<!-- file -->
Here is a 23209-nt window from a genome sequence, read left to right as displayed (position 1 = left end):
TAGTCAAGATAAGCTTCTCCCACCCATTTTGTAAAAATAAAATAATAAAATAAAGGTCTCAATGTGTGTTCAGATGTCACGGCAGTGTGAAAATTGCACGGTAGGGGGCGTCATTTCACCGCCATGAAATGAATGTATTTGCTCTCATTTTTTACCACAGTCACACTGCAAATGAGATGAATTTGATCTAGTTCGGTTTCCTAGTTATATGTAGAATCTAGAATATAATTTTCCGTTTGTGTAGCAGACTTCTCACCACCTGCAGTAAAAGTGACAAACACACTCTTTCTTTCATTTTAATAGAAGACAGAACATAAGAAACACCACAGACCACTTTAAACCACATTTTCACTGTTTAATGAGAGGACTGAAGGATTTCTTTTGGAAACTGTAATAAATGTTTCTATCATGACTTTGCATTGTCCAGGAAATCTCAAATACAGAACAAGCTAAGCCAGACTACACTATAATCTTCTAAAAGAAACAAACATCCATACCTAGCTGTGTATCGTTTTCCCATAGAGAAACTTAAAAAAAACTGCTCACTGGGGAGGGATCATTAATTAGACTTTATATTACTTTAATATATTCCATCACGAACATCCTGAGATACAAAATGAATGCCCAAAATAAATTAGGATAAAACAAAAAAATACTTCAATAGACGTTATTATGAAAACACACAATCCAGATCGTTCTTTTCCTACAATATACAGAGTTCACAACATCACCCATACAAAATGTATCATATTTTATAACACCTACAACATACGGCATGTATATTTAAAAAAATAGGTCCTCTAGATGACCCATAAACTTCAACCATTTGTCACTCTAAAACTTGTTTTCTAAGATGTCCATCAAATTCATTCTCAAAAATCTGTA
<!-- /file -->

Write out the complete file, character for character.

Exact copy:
Here is a 23209-nt window from a genome sequence, read left to right as displayed (position 1 = left end):
TAGTCAAGATAAGCTTCTCCCACCCATTTTGTAAAAATAAAATAATAAAATAAAGGTCTCAATGTGTGTTCAGATGTCACGGCAGTGTGAAAATTGCACGGTAGGGGGCGTCATTTCACCGCCATGAAATGAATGTATTTGCTCTCATTTTTTACCACAGTCACACTGCAAATGAGATGAATTTGATCTAGTTCGGTTTCCTAGTTATATGTAGAATCTAGAATATAATTTTCCGTTTGTGTAGCAGACTTCTCACCACCTGCAGTAAAAGTGACAAACACACTCTTTCTTTCATTTTAATAGAAGACAGAACATAAGAAACACCACAGACCACTTTAAACCACATTTTCACTGTTTAATGAGAGGACTGAAGGATTTCTTTTGGAAACTGTAATAAATGTTTCTATCATGACTTTGCATTGTCCAGGAAATCTCAAATACAGAACAAGCTAAGCCAGACTACACTATAATCTTCTAAAAGAAACAAACATCCATACCTAGCTGTGTATCGTTTTCCCATAGAGAAACTTAAAAAAAACTGCTCACTGGGGAGGGATCATTAATTAGACTTTATATTACTTTAATATATTCCATCACGAACATCCTGAGATACAAAATGAATGCCCAAAATAAATTAGGATAAAACAAAAAAATACTTCAATAGACGTTATTATGAAAACACACAATCCAGATCGTTCTTTTCCTACAATATACAGAGTTCACAACATCACCCATACAAAATGTATCATATTTTATAACACCTACAACATACGGCATGTATATTTAAAAAAATAGGTCCTCTAGATGACCCATAAACTTCAACCATTTGTCACTCTAAAACTTGTTTTCTAAGATGTCCATCAAATTCATTCTCAAAAATCTGTA